'Fair skin is like education'

Unilever (and subsidiary Hindustan Lever) make a big deal about being a "socially responsible" company. The company claims that 90 per cent of Indian women want to use Fair and Lovely because it is "aspirational... fair skin is like education, regarded as a social and economic step up."

When Karnani questioned a representative of the company about their social responsibility, he was told that Unilever was simply giving Indian women what they want. A very capitalist argument, says Karnani, for a company that pats itself on the back for its social responsibility to the "real women" in the West.

Skin whitening cannot be equated with tanning or thinness either, says Karnani, because both are achievable, to a certain extent, without causing major harm (and there are reams of information and support for women who do cross the line.) On the other hand, to successfully de-pigment the skin is a highly dangerous procedure that no sane dermatologist would ever recommend, let alone endorse.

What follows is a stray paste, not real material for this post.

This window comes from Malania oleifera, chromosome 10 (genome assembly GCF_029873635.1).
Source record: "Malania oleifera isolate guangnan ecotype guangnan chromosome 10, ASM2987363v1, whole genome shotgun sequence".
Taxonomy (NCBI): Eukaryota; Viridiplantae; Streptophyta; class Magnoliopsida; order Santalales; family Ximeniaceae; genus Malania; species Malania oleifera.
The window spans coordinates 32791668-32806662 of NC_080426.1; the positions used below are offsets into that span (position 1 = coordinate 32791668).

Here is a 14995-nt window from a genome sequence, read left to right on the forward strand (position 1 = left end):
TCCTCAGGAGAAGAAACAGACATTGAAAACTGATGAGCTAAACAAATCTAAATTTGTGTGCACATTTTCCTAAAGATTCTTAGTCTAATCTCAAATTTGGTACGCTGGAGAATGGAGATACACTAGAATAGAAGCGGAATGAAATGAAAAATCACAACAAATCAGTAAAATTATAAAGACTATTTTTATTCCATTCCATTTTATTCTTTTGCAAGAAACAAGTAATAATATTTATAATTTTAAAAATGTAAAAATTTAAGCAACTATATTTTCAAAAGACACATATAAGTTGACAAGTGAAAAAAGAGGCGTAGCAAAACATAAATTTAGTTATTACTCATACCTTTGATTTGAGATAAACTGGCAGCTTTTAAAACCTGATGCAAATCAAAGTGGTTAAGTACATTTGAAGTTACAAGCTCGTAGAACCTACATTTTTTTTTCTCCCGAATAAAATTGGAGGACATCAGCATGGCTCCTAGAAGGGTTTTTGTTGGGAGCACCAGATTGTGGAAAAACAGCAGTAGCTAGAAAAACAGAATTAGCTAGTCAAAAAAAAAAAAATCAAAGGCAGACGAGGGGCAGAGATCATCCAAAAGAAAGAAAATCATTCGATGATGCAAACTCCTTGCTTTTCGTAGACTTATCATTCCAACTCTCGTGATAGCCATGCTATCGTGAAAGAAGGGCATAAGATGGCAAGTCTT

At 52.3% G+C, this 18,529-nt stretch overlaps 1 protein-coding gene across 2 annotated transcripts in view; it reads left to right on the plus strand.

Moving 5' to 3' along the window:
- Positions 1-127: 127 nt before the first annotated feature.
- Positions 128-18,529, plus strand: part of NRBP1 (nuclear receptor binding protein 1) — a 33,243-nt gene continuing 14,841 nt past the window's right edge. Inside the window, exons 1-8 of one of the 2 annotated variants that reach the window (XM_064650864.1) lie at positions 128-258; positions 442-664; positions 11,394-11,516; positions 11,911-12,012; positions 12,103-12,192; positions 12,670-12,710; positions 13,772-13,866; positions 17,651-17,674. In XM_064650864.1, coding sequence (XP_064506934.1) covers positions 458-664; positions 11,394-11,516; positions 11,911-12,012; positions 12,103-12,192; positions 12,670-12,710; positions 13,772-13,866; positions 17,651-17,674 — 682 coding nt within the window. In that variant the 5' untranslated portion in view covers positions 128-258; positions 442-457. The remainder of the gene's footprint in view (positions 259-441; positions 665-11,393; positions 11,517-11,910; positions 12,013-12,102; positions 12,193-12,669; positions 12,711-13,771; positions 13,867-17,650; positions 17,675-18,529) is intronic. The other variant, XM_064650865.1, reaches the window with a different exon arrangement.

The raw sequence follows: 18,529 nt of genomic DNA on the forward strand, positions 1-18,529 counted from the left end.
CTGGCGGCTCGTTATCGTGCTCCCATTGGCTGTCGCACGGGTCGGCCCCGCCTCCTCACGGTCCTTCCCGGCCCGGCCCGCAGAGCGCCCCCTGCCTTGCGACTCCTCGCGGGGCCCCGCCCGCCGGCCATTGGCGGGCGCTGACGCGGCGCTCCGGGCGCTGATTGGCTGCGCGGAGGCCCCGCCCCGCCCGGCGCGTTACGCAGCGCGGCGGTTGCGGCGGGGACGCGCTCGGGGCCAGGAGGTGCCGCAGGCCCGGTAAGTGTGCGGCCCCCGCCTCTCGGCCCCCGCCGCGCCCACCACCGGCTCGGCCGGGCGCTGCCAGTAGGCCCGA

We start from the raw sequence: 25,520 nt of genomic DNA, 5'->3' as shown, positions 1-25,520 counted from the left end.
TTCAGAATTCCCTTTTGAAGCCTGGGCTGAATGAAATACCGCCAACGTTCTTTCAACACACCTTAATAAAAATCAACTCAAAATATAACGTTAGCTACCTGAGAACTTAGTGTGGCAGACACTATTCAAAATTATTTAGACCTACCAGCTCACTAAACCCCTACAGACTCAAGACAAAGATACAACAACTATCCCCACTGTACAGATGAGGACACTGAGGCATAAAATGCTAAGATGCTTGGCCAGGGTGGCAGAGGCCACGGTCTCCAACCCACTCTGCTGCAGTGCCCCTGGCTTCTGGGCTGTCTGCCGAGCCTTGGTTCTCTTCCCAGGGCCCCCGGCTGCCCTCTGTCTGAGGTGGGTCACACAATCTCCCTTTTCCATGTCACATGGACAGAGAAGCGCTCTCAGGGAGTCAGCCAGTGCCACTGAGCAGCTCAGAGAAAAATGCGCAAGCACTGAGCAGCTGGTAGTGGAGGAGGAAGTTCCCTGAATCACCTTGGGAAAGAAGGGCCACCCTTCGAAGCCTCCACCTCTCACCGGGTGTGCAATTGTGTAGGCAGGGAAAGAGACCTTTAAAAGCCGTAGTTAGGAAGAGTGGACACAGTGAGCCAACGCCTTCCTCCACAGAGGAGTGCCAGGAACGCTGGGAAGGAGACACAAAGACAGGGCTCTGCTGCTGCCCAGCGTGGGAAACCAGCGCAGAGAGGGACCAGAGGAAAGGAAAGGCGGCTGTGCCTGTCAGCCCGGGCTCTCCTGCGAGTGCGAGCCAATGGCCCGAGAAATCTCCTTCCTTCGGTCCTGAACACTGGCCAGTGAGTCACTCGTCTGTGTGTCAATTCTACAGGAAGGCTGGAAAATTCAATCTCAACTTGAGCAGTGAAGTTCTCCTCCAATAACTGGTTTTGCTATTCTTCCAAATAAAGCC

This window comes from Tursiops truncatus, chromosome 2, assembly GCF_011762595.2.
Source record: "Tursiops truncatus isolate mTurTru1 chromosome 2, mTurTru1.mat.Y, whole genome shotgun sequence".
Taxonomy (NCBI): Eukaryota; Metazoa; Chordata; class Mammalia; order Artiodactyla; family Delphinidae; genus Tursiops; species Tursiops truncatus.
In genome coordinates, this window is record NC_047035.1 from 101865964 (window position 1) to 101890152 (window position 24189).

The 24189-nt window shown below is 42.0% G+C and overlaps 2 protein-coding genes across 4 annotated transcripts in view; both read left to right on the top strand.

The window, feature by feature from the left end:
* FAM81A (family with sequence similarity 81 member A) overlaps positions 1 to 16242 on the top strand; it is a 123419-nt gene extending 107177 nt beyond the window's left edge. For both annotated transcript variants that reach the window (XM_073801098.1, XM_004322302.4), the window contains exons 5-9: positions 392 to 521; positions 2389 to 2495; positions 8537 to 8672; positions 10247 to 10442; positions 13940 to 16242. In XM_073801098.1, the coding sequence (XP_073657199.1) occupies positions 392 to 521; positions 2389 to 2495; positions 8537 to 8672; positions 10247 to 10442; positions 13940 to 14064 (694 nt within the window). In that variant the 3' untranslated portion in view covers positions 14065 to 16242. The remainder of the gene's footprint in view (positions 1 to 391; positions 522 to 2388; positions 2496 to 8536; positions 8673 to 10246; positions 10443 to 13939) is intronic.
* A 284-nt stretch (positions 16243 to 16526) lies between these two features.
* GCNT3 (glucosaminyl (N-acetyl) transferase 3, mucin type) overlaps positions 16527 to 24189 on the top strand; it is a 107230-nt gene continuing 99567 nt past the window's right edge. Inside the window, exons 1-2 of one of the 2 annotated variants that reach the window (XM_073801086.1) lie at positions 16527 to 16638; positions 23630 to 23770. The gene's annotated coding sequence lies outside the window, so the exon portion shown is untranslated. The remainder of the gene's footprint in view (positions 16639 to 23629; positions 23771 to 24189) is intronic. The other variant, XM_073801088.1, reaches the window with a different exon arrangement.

Empowerment: Not for sale

In India, apparently, it is still acceptable to flaunt the reeking-of-colonialism argument that when it comes to beauty, white is right. And as a brown woman, I'm tired of this self-loathing trussed up as "empowerment" and sold hand over fist by corporations out to make a buck.

"Empowerment" is not an ethical marketing tool anymore than shame is. White and brown alike, how we ever allowed ourselves to be convinced that beauty had to be bought in a tube or bar is beyond me. The truth is that empowerment is nothing a corporation can sell you. Empowerment comes from knowing that beauty is confidence and acceptance of self. Beauty is age and wisdom. Beauty is pride.